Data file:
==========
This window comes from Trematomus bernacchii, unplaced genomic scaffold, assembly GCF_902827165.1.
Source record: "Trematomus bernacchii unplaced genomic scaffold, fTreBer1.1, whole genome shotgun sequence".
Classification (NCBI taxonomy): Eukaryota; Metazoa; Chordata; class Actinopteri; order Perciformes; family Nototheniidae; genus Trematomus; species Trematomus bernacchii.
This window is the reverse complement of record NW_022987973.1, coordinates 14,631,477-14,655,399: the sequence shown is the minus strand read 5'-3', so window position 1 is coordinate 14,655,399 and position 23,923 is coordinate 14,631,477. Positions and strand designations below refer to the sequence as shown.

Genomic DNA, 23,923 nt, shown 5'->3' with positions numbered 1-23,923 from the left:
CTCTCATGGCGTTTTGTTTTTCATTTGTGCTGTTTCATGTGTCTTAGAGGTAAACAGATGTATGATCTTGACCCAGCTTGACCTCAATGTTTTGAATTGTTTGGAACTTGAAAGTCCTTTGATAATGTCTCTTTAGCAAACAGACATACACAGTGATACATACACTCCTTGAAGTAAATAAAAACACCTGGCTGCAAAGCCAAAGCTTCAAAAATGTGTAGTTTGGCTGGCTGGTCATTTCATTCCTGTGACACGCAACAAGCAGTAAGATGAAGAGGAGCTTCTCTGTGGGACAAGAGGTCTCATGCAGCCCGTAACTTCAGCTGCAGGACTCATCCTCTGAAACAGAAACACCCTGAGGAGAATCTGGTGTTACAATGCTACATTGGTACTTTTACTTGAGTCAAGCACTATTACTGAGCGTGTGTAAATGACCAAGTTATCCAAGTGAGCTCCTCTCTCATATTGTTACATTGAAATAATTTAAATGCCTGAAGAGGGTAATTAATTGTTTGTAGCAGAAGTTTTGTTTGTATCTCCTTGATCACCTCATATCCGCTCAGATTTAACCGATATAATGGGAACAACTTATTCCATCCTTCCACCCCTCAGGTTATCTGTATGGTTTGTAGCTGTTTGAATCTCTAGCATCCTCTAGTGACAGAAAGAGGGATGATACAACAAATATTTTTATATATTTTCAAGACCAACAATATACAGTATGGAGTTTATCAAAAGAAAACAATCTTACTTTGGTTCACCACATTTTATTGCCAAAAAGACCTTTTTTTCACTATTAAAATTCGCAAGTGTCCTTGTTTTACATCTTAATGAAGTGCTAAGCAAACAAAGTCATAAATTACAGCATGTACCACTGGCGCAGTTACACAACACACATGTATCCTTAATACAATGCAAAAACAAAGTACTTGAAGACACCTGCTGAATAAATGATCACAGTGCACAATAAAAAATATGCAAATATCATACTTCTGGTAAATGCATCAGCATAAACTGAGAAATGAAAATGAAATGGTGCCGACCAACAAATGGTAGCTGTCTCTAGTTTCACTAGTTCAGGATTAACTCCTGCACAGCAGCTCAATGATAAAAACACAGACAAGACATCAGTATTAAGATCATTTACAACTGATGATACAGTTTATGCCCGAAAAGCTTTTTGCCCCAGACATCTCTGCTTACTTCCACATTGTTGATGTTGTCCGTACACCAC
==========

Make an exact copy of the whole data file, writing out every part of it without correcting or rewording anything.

This window comes from Trematomus bernacchii, unplaced genomic scaffold, assembly GCF_902827165.1.
Source record: "Trematomus bernacchii unplaced genomic scaffold, fTreBer1.1, whole genome shotgun sequence".
Classification (NCBI taxonomy): Eukaryota; Metazoa; Chordata; class Actinopteri; order Perciformes; family Nototheniidae; genus Trematomus; species Trematomus bernacchii.
This window is the reverse complement of record NW_022987973.1, coordinates 14,631,477-14,655,399: the sequence shown is the minus strand read 5'-3', so window position 1 is coordinate 14,655,399 and position 23,923 is coordinate 14,631,477. Positions and strand designations below refer to the sequence as shown.

Genomic DNA, 23,923 nt, shown 5'->3' with positions numbered 1-23,923 from the left:
CTCTCATGGCGTTTTGTTTTTCATTTGTGCTGTTTCATGTGTCTTAGAGGTAAACAGATGTATGATCTTGACCCAGCTTGACCTCAATGTTTTGAATTGTTTGGAACTTGAAAGTCCTTTGATAATGTCTCTTTAGCAAACAGACATACACAGTGATACATACACTCCTTGAAGTAAATAAAAACACCTGGCTGCAAAGCCAAAGCTTCAAAAATGTGTAGTTTGGCTGGCTGGTCATTTCATTCCTGTGACACGCAACAAGCAGTAAGATGAAGAGGAGCTTCTCTGTGGGACAAGAGGTCTCATGCAGCCCGTAACTTCAGCTGCAGGACTCATCCTCTGAAACAGAAACACCCTGAGGAGAATCTGGTGTTACAATGCTACATTGGTACTTTTACTTGAGTCAAGCACTATTACTGAGCGTGTGTAAATGACCAAGTTATCCAAGTGAGCTCCTCTCTCATATTGTTACATTGAAATAATTTAAATGCCTGAAGAGGGTAATTAATTGTTTGTAGCAGAAGTTTTGTTTGTATCTCCTTGATCACCTCATATCCGCTCAGATTTAACCGATATAATGGGAACAACTTATTCCATCCTTCCACCCCTCAGGTTATCTGTATGGTTTGTAGCTGTTTGAATCTCTAGCATCCTCTAGTGACAGAAAGAGGGATGATACAACAAATATTTTTATATATTTTCAAGACCAACAATATACAGTATGGAGTTTATCAAAAGAAAACAATCTTACTTTGGTTCACCACATTTTATTGCCAAAAAGACCTTTTTTTCACTATTAAAATTCGCAAGTGTCCTTGTTTTACATCTTAATGAAGTGCTAAGCAAACAAAGTCATAAATTACAGCATGTACCACTGGCGCAGTTACACAACACACATGTATCCTTAATACAATGCAAAAACAAAGTACTTGAAGACACCTGCTGAATAAATGATCACAGTGCACAATAAAAAATATGCAAATATCATACTTCTGGTAAATGCATCAGCATAAACTGAGAAATGAAAATGAAATGGTGCCGACCAACAAATGGTAGCTGTCTCTAGTTTCACTAGTTCAGGATTAACTCCTGCACAGCAGCTCAATGATAAAAACACAGACAAGACATCAGTATTAAGATCATTTACAACTGATGATACAGTTTATGCCCGAAAAGCTTTTTGCCCCAGACATCTCTGCTTACTTCCACATTGTTGATGTTGTCCGTACACCAC